There was a scare last October of a suspected polio-virus case in Bihar. To everyone’s relief, the World Health Organisation (WHO) confirmed it to be negative. After a prolonged struggle, Bihar has managed to keep itself polio-free for two consecutive years.
After a sharp spike in the number of cases in 2007 to 503, from 61 in 2006, there was a marked decline. In 2008, 2009 and 2010, the number of cases was 233, 117 and 9 respectively. For 2011 and 2012, not a single case was found, as per official data.
“It was a very difficult fight,” said N.K. Sinha, State Immunisation Officer. “We used Arjuna’s strategy and focussed fully on polio.”
Two important factors that worked well for the polio campaigns were the involvement of women around 2006 and of Accredited Social Health Activists (ASHAs) and Anganwadi workers.
“The idea behind getting women in the two-member immunisation teams was access to the house. Some Muslim pockets don’t allow male members. We began with two male-member teams, which later became one male-one female and finally only-women teams, barring in remote and sensitive areas,” he said.
The involvement of the WHO and UNICEF also made a huge impact. In an email response, UNICEF said: “We have been supporting the government with a robust communication strategy — community mobilization, mass media and media engagement. This has helped spread awareness on the need for polio vaccination even in the remotest and hard to reach corners. In Bihar, UNICEF has a 1,400-member Social Mobilization Network comprising mostly women. These mobilisers are positioned in high-risk blocks. They go house-to-house counselling parents on the need for polio immunisation. Now increasingly, they are also mobilising the community for routine immunisation, hygiene, sanitation, exclusive breast-feeding and diarrhoea management.”
Despite all efforts, at national-level meetings, it was noticed that two per cent of the children were still not being covered in Bihar. “Street surveys” also found a small percentage of “less than 0.5” children eluding immunisation. Four years ago, the government indentified 41 high-risk blocks, which were repeatedly throwing up polio cases. “We were missing children at brick kilns, migrants from neighbouring Jharkhand. So we put mobile teams at these kilns. We also got transit teams at bus stops to target the migrant population and others at congregational sites,” Mr. Sinha said.
As on November 6, 2012, Bihar’s estimated target for immunisation was over two crore children. The total ‘manpower’ was over 1.22 lakh. Seven polio immunisation rounds were conducted in 2012. Since Bihar is in the “elimination phase,” the number of rounds for 2013 and 2014 have been reduced to six and five respectively.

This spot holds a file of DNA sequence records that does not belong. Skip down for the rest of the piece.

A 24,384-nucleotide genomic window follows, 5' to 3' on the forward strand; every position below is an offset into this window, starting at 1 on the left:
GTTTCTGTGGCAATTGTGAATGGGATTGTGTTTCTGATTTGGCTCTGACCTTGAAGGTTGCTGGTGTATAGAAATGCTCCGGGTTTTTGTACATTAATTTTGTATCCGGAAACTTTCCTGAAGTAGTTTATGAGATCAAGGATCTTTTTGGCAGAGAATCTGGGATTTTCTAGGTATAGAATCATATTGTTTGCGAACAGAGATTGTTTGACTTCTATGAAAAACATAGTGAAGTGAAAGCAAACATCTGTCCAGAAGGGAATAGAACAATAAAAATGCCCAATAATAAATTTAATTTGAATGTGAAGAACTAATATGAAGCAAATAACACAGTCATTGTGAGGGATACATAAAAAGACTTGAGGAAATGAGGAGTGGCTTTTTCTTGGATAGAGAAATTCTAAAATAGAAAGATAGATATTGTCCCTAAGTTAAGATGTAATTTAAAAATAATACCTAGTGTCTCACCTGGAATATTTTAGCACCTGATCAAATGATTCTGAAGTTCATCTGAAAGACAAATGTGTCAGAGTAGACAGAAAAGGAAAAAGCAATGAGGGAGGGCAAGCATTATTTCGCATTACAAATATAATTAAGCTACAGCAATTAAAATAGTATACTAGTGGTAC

The government has now shifted its focus on eradication of measles. As per independent surveys, the State has improved coverage of fully immunised children (12-23 months) from 11 to 67 per cent.
The State has set high targets for routine immunisation, but the health infrastructure is weak. “There is a huge vacancy for frontline workers such as ANMs [Auxiliary Nurse Midwife] and ASHAs. Plus, their recruitment is not commensurate with population increase. With many being diverted to the primary health centres, about 45 per cent of the sub-health centres are shut. There is a dearth of specialised medical staff at PHCs. The government is trying its best,” said Swapan Mazumdar of the Bihar Voluntary Health Association.
Kala azar, transmitted by bites from female phlebotomine sandflies, plagues north Bihar. “The government has good schemes for kala azar, but their implementation is not. Sometimes, medicines — a 28-day course of 56 capsules is prescribed — go out of stock at PHCs. BPL families with kala azar patients are eligible under the Indira Awaas Yojana. But many have not got houses,” pointed out Manoj of the Integrated Development Foundation.
Bihar’s victory against polio, though complete, is still monitored and continuous surveillance is under way to spot any sign of weakness in a child below 14 years. The challenge now is to sustain the high-cost of polio campaigns. Bihar realises that ‘It’s not over until it’s over everywhere.’
The challenge now is to sustain the high-cost of polio campaigns.